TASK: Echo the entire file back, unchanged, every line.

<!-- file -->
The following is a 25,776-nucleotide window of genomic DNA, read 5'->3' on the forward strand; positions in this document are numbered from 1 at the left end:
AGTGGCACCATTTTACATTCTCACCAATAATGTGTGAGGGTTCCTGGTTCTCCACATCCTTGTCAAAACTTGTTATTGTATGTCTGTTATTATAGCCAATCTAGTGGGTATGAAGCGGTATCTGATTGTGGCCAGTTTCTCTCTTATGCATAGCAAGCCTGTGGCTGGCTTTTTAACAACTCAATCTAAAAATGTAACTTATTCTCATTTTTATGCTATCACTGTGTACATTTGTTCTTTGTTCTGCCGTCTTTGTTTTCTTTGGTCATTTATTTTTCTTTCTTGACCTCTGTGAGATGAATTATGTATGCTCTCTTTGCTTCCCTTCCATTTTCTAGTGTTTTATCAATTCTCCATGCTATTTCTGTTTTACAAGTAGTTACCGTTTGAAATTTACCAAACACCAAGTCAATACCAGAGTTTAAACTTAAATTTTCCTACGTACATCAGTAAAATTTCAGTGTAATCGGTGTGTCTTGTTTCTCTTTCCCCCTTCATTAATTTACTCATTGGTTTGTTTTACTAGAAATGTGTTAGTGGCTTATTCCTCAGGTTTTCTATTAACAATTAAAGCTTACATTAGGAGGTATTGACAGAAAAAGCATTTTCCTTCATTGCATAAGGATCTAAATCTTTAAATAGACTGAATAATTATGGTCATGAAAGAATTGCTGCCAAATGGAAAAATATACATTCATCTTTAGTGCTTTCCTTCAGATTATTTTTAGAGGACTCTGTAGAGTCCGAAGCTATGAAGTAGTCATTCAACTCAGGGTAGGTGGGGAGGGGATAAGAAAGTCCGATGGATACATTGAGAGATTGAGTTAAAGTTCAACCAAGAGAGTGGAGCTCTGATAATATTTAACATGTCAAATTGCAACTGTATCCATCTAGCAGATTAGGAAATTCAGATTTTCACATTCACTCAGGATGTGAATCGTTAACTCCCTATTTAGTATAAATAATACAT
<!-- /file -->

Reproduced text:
The following is a 25,776-nucleotide window of genomic DNA, read 5'->3' on the forward strand; positions in this document are numbered from 1 at the left end:
AGTGGCACCATTTTACATTCTCACCAATAATGTGTGAGGGTTCCTGGTTCTCCACATCCTTGTCAAAACTTGTTATTGTATGTCTGTTATTATAGCCAATCTAGTGGGTATGAAGCGGTATCTGATTGTGGCCAGTTTCTCTCTTATGCATAGCAAGCCTGTGGCTGGCTTTTTAACAACTCAATCTAAAAATGTAACTTATTCTCATTTTTATGCTATCACTGTGTACATTTGTTCTTTGTTCTGCCGTCTTTGTTTTCTTTGGTCATTTATTTTTCTTTCTTGACCTCTGTGAGATGAATTATGTATGCTCTCTTTGCTTCCCTTCCATTTTCTAGTGTTTTATCAATTCTCCATGCTATTTCTGTTTTACAAGTAGTTACCGTTTGAAATTTACCAAACACCAAGTCAATACCAGAGTTTAAACTTAAATTTTCCTACGTACATCAGTAAAATTTCAGTGTAATCGGTGTGTCTTGTTTCTCTTTCCCCCTTCATTAATTTACTCATTGGTTTGTTTTACTAGAAATGTGTTAGTGGCTTATTCCTCAGGTTTTCTATTAACAATTAAAGCTTACATTAGGAGGTATTGACAGAAAAAGCATTTTCCTTCATTGCATAAGGATCTAAATCTTTAAATAGACTGAATAATTATGGTCATGAAAGAATTGCTGCCAAATGGAAAAATATACATTCATCTTTAGTGCTTTCCTTCAGATTATTTTTAGAGGACTCTGTAGAGTCCGAAGCTATGAAGTAGTCATTCAACTCAGGGTAGGTGGGGAGGGGATAAGAAAGTCCGATGGATACATTGAGAGATTGAGTTAAAGTTCAACCAAGAGAGTGGAGCTCTGATAATATTTAACATGTCAAATTGCAACTGTATCCATCTAGCAGATTAGGAAATTCAGATTTTCACATTCACTCAGGATGTGAATCGTTAACTCCCTATTTAGTATAAATAATACAT